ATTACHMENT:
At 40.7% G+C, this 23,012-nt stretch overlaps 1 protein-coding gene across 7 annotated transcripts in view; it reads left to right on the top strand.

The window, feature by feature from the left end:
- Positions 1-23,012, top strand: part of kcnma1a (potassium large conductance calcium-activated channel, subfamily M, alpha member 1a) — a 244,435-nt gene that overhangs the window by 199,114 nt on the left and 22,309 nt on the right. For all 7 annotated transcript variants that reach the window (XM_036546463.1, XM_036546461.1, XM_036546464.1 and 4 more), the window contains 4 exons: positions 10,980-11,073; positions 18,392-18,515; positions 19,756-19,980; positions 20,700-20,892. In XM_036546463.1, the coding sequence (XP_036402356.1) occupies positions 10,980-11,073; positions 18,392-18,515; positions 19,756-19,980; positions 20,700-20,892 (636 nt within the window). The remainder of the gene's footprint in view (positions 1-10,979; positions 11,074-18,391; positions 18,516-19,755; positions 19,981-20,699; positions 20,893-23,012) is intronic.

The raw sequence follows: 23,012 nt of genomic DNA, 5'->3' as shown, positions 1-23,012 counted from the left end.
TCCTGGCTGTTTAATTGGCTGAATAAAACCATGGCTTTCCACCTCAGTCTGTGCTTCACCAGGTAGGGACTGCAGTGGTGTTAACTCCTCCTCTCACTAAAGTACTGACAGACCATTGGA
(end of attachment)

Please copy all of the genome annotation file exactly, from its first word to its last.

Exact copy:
At 40.7% G+C, this 23,012-nt stretch overlaps 1 protein-coding gene across 7 annotated transcripts in view; it reads left to right on the top strand.

The window, feature by feature from the left end:
- Positions 1-23,012, top strand: part of kcnma1a (potassium large conductance calcium-activated channel, subfamily M, alpha member 1a) — a 244,435-nt gene that overhangs the window by 199,114 nt on the left and 22,309 nt on the right. For all 7 annotated transcript variants that reach the window (XM_036546463.1, XM_036546461.1, XM_036546464.1 and 4 more), the window contains 4 exons: positions 10,980-11,073; positions 18,392-18,515; positions 19,756-19,980; positions 20,700-20,892. In XM_036546463.1, the coding sequence (XP_036402356.1) occupies positions 10,980-11,073; positions 18,392-18,515; positions 19,756-19,980; positions 20,700-20,892 (636 nt within the window). The remainder of the gene's footprint in view (positions 1-10,979; positions 11,074-18,391; positions 18,516-19,755; positions 19,981-20,699; positions 20,893-23,012) is intronic.

The raw sequence follows: 23,012 nt of genomic DNA, 5'->3' as shown, positions 1-23,012 counted from the left end.
TCCTGGCTGTTTAATTGGCTGAATAAAACCATGGCTTTCCACCTCAGTCTGTGCTTCACCAGGTAGGGACTGCAGTGGTGTTAACTCCTCCTCTCACTAAAGTACTGACAGACCATTGGA